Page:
No Drones Allowed? No Problem. These Ideas Will Help You Fake It

There are so many places I’ve wanted to fly a drone, but it’s just not possible what with all those pesky FAA regulations, permit requirements, insurance, and all. But filmmaker Karen X proves that you don’t always need a drone to get a drone-like shot. You just need some creativity.

In a YouTube video sporting some pretty wild shots that would challenge even a skilled drone pilot, viewers discover that it’s not drones at all. The key to a lot of the footage is using a 360 camera (such as an Insta360 ONE X2) and using it, well, like a regular camera of sorts.

Admittedly, I mostly use my 360 cameras for full 360 videos to detail spaces and places, but almost every model on the market has a function where you can “extract” a standard, two-dimensional video from the original 360 files, be it through a phone app or on your computer. That looks like the case in these videos, where a 360 camera was placed in some odd situations, such as on an absurdly large pole, or hung off a bridge with a fishing rod, or launched via kite or zipline. I've used a monopod before to get above a crowd, but this is something else. She even uses a fake drone controller for effect in these videos.

Many times, the apps for 360 cameras on a computer or phone can also add some stabilization to an image, and so between some speeding up/slowing down of footage and that kind of correction, you can get pretty usable footage even if you don’t have the steadiest of hands with any of these outside-the-box approaches to filming. I’ve personally found the stabilization of Insta360 cameras and the Kandao QooCam 8K to be useful in shaky situations.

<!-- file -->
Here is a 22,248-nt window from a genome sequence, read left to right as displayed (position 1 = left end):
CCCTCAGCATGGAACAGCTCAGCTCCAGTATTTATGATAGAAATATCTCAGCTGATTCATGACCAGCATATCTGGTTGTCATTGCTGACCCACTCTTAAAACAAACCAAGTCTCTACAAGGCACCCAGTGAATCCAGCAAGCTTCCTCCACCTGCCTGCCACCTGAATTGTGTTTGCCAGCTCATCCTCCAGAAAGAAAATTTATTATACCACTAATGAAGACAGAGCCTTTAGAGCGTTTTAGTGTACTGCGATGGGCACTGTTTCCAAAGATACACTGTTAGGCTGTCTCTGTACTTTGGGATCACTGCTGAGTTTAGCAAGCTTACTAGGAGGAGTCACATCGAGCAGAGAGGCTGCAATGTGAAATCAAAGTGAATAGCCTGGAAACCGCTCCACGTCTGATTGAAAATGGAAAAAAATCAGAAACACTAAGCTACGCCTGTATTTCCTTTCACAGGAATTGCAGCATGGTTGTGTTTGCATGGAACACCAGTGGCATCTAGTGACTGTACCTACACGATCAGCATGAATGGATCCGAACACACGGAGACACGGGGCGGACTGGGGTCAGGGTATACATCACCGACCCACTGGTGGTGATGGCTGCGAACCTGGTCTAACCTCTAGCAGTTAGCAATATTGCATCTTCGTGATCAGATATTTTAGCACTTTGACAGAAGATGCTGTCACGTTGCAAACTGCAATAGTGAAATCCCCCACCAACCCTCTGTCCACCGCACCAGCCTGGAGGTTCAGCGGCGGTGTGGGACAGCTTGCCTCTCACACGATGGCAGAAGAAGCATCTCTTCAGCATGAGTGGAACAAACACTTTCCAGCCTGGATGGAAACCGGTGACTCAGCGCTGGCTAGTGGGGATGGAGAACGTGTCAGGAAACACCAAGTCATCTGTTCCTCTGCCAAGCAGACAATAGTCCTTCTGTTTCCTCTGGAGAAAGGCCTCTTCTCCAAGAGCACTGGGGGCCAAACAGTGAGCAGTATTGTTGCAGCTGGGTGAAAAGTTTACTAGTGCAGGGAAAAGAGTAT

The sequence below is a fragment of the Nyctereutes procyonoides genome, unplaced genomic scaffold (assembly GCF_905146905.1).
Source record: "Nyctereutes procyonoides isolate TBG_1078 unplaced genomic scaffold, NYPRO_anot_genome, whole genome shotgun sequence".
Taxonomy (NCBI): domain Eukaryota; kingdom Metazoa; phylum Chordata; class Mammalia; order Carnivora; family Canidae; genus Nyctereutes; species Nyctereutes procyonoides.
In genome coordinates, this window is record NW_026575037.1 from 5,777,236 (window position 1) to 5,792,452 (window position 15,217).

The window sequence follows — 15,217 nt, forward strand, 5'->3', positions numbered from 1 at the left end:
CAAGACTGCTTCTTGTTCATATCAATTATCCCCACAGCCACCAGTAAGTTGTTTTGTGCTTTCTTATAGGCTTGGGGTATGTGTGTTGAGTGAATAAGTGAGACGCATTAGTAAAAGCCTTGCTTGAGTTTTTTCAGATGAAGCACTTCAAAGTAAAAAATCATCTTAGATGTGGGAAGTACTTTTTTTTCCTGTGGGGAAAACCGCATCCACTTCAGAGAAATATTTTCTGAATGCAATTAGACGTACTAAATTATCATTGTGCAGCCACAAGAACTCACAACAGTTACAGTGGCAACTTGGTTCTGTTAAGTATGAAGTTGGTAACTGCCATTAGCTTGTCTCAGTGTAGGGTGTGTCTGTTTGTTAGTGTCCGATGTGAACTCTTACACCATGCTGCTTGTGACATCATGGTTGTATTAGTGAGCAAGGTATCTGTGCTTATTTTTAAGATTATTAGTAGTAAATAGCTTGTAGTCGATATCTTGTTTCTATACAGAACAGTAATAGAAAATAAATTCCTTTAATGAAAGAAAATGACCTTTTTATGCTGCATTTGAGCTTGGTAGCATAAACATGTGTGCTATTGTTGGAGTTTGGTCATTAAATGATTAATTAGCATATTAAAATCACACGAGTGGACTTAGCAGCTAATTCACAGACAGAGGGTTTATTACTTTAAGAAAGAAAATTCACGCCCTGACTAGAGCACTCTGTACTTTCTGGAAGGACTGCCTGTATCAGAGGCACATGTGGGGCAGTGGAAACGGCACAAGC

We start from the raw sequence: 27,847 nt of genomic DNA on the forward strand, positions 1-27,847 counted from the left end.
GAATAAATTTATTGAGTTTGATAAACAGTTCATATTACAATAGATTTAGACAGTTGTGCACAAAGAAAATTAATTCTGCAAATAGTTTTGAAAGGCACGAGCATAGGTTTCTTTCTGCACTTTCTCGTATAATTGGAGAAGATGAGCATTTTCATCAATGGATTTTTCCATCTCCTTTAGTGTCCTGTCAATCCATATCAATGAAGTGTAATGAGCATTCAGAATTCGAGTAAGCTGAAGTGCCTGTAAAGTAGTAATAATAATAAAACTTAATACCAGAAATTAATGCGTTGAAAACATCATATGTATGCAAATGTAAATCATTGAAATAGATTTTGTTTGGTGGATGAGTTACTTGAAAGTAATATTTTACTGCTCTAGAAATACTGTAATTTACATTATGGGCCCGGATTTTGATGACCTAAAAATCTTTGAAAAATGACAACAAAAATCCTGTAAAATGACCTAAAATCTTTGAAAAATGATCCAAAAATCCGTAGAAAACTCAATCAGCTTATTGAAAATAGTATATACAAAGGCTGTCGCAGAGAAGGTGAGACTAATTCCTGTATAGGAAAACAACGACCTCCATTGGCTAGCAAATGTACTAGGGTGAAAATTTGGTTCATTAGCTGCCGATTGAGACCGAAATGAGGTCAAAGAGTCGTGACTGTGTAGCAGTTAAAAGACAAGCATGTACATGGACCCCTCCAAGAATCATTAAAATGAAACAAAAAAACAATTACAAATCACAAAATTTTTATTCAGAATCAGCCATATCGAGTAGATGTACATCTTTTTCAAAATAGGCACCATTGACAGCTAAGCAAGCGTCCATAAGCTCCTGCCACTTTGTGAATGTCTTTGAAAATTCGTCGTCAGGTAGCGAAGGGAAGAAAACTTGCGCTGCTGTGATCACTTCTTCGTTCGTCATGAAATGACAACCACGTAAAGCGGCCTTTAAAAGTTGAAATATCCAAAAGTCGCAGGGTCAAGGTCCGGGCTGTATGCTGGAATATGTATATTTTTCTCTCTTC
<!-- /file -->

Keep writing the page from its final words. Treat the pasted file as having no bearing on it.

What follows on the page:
The filmmaker doesn’t only use 360 cameras. In some of her earlier “low-budget filmmaking” videos, you can also spot the tiny Insta360 GO 2. As an owner of the ridiculously small GO 2 myself, I’ve just gotten a ton of crazy ideas I never thought of using it for before. Her creative approaches are well worth a look.

All of these approaches get a lot of mileage out of modest gear. As an added bonus, these smaller “consumer” cameras can go where a Red or Arri can’t, and are a lot cheaper to replace if say, your kite camera lands in the water.

While this video focuses on fake drone shots, Karen X shares a huge amount of budget video filmmaking tips over on her Instagram that is well worth the look.

Do you have any creative filmmaking techniques of your own? Share them in the comments below.

Wasim Ahmad's picture

Wasim Ahmad is an assistant teaching professor teaching journalism at Quinnipiac University. He's worked at newspapers in Minnesota, Florida and upstate New York, and has previously taught multimedia journalism at Stony Brook University and Syracuse University. He's also worked as a technical specialist at Canon USA for Still/Cinema EOS cameras.

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